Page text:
Newspaper review: Fresh focus on MPs' expenses
- 21 October 2012
- From the section UK
There is fresh focus on MPs' expenses, with the Sunday Telegraph reporting more than 180 MPs are enjoying first-class rail travel on the taxpayer.
It says they are exploiting a loophole in the rules allowing them to buy a first-class ticket if cheaper than the anytime standard fare for short notice journeys.
The Mail on Sunday says Ed Miliband has been branded a hypocrite because he mocked George Osborne for travelling first class on Friday but many of those exploiting the loophole are Labour MPs.
The claims about rail travel are just the latest in a growing list of new controversies about expenses.
The Sunday Mirror says a Tory MP is claiming money for staying in a hotel near a flat which he rents out -- it concludes the expenses system "urgently needs to be looked at again".
The Sun highlights a Labour MP who it says claims rent for a flat while he lets out a property he owns nearby.
"Is it any wonder the public are so cynical about politicians?", it asks.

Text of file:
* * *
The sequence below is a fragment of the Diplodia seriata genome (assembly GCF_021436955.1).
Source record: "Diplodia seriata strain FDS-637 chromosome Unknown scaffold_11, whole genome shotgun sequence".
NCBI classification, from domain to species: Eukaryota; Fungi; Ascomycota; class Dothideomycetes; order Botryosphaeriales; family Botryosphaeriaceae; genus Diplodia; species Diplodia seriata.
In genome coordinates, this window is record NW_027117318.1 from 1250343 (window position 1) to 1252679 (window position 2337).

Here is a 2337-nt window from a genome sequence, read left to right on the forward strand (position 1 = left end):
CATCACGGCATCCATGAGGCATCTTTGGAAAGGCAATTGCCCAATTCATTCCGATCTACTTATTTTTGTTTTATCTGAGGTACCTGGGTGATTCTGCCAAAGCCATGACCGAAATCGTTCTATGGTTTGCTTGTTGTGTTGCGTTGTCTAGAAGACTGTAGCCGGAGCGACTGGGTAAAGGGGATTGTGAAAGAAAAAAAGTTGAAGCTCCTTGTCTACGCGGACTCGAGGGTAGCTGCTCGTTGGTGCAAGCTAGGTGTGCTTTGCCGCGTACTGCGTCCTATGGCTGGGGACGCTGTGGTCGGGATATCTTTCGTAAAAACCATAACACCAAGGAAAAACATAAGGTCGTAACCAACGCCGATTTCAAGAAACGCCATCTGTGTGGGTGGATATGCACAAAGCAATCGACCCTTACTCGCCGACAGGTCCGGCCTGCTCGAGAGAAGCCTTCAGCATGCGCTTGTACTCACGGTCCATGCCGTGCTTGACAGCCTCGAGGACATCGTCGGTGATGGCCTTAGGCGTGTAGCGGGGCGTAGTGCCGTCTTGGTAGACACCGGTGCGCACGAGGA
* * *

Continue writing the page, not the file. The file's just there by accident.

The scandal about Jimmy Savile has deepened, says the Sunday Telegraph, both for the government and the BBC.
It identifies Edwina Currie as the health minister who put the presenter in charge of a taskforce overseeing Broadmoor hospital in the 1980s.
Mrs Currie has said she has "nothing to hide".
The Observer says it has discovered that BBC presenters who have had complaints raised against them have been allowed to go on working without facing any formal investigation.
The triumph of the world's number one race-horse Frankel in the Champion Stakes makes it onto the front page of the Sunday Times.
The paper describes him as the £100m wonder-horse, saying he could become Britain's answer to Seabiscuit, the American thoroughbred whose story inspired an Oscar-nominated film.
The Independent on Sunday calls Frankel "fabulous"; for the Observer, he is simply "The Greatest".
Paul Hayward in the Sunday Telegraph says the colt's 14th victory was a final flourish for a horse who has captured the public's imagination in a way normally confined to National Hunt greats.